The Israel Defense Forces accelerated their preparations for war in recent months, Chief of Staff Aviv Kochavi told journalists this week. The situation on Israel’s northern and southern borders is “tense and fragile” and could spark a military clash, he said.
As part of its efforts, the IDF has dramatically boosted the use of live fire in recent exercises. The new directive was applied to drills simulating combat operations in crowded urban centers, the Ynet news site reported yesterday. A military official said that soldiers fired as many as 40,000 bullets in one week of training.
On Thursday, Kochavi met with Air Force squadron leaders to discuss potential improvements to boost the IDF’s performance, the army said. It did not provide further details.
In September, the IDF launched a major exercise simulating various war scenarios in the north. The army-wide drill featured extensive collaboration between air, naval, and ground forces, the IDF said. The military’s Intelligence and Technology Directorates also participated.
All Eyes on Iran and Hezbollah
Army chief Kochavi stressed in his press briefing that the northern theater poses the main strategic challenge for the IDF. He highlighted the deployment of Iranian and proxy forces in Syria and Iran’s efforts to equip Hezbollah with precision-guided missiles as the most urgent threats.
“Hezbollah has taken the state of Lebanon hostage,” Kochavi warned. The group maintains an independent army and essentially sets Lebanon’s defense policy, he said.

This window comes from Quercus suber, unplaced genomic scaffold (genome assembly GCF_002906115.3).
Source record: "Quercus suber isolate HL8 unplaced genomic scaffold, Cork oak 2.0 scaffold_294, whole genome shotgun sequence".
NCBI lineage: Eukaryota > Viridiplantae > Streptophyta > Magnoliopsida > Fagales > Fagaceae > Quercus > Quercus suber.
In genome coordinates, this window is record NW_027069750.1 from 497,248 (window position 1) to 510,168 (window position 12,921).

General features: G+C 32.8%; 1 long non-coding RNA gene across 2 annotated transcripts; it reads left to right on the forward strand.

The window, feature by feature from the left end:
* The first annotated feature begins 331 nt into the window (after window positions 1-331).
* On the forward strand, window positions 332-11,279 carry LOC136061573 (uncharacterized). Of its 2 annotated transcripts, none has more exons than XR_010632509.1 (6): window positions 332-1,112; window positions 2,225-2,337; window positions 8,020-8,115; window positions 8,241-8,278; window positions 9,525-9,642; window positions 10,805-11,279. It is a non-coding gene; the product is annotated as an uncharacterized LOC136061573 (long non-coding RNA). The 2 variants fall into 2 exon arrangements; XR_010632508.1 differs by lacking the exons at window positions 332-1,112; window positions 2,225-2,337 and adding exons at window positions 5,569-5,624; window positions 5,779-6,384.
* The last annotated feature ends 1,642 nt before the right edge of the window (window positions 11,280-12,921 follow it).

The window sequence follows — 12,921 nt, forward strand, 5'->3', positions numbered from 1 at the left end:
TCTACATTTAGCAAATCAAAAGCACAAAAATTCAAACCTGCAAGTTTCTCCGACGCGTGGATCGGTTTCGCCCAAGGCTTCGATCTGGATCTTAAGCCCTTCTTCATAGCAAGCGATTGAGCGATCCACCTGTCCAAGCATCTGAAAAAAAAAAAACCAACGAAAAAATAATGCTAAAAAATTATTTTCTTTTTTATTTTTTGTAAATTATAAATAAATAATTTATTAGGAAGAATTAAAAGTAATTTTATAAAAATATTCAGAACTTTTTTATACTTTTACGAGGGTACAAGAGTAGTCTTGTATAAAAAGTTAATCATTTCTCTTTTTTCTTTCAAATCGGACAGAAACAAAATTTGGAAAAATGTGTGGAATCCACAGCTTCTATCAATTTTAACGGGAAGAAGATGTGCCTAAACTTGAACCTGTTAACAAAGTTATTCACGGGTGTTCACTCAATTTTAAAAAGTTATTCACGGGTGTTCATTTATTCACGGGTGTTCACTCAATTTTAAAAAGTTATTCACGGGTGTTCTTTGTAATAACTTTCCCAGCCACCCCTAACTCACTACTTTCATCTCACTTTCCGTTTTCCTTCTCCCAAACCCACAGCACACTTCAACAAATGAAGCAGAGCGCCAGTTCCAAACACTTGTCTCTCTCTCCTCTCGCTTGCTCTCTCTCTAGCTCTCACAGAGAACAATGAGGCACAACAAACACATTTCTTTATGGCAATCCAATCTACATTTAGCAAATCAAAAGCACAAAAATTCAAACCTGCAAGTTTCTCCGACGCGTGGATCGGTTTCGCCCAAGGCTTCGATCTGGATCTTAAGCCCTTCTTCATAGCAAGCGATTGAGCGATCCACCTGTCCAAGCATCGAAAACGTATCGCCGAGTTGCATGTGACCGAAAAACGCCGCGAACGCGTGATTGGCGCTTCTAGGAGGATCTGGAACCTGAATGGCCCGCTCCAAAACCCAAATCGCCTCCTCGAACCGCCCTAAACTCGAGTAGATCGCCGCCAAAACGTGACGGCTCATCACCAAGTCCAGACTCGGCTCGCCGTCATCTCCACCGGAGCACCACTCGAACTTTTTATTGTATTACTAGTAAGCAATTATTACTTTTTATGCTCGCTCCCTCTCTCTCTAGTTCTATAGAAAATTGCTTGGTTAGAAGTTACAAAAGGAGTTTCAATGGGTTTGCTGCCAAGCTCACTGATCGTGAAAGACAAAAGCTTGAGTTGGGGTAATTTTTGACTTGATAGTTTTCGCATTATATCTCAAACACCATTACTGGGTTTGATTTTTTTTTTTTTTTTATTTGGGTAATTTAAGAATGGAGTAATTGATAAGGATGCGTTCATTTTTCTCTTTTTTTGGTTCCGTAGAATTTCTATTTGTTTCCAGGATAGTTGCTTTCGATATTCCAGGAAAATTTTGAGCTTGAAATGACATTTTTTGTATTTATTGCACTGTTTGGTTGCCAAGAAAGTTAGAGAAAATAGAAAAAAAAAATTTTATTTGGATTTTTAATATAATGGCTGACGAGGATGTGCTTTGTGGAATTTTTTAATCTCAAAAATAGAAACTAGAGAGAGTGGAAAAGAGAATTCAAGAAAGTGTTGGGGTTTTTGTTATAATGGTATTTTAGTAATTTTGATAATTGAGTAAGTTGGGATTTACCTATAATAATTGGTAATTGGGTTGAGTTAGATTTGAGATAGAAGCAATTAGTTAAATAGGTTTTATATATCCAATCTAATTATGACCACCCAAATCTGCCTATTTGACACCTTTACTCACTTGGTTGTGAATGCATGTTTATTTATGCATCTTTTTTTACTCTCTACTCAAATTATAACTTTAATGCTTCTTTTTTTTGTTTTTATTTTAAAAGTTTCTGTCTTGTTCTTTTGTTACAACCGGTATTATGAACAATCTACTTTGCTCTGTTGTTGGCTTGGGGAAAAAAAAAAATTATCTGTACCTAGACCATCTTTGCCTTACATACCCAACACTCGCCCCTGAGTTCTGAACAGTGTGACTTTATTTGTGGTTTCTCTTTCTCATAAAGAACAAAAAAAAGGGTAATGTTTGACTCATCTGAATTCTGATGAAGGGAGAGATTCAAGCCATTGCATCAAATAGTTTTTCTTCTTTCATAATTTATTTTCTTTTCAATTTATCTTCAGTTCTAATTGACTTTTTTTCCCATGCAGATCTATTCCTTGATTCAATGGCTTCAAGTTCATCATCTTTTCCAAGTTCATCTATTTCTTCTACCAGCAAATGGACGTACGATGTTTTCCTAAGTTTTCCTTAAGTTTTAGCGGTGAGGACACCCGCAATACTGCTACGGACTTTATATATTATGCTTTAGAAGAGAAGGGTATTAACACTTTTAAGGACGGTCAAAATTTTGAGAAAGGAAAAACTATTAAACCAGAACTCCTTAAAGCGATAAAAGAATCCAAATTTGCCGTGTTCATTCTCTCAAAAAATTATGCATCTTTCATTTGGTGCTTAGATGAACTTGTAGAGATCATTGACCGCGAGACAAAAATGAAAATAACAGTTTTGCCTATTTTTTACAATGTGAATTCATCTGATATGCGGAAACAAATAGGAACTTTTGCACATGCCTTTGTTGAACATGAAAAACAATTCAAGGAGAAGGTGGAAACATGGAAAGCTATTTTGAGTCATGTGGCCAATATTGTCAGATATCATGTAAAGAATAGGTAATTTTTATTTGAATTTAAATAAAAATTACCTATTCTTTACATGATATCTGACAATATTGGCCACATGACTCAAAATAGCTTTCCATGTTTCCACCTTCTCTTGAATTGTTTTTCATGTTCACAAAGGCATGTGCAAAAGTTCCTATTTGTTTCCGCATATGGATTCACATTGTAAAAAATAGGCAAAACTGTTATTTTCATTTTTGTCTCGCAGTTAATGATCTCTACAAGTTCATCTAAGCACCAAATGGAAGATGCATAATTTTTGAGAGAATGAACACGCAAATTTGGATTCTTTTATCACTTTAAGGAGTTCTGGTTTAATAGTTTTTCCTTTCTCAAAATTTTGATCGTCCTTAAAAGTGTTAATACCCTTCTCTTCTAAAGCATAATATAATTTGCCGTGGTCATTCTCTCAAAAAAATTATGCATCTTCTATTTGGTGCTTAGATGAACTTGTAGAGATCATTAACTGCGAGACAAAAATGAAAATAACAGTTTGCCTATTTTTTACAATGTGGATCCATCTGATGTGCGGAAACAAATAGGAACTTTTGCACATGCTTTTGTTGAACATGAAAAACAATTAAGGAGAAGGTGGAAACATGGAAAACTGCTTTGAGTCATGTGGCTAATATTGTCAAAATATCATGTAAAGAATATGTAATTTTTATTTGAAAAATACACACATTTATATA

Foreign Minister Israel Katz also commented on Israel’s war readiness and the Hezbollah threat in an interview Friday.
Should the group attack Israel, it would suffer a “much harsher blow” than it did in the 2006 war, he told weekly newspaper Maqor Rishon. Israel has been working to prevent Hezbollah from acquiring precise missiles, he said.
Meanwhile, former IDF intelligence chief Amos Yadlin addressed the prospects of an Iranian strike on Israel. Iran could target a large military base in northern Israel or even in the center of the country, he told daily newspaper Ma’ariv. However, an attack on civilian targets was unlikely at this time, he said.
Last week, former defense minister Avigdor Lieberman warned that a significant Iranian strike would provoke a devastating Israeli response. Iran would suffer damages that “would take dozens of years to repair,” he said.
However, military affairs corespondent Yossi Yehoshua wrote Friday in the Yediot Aharonot daily that a direct Iranian assault would pose a tough dilemma for Israel. Officials would have to decide whether to retaliate by striking in Iran or settling for Iranian targets in Syria, he said.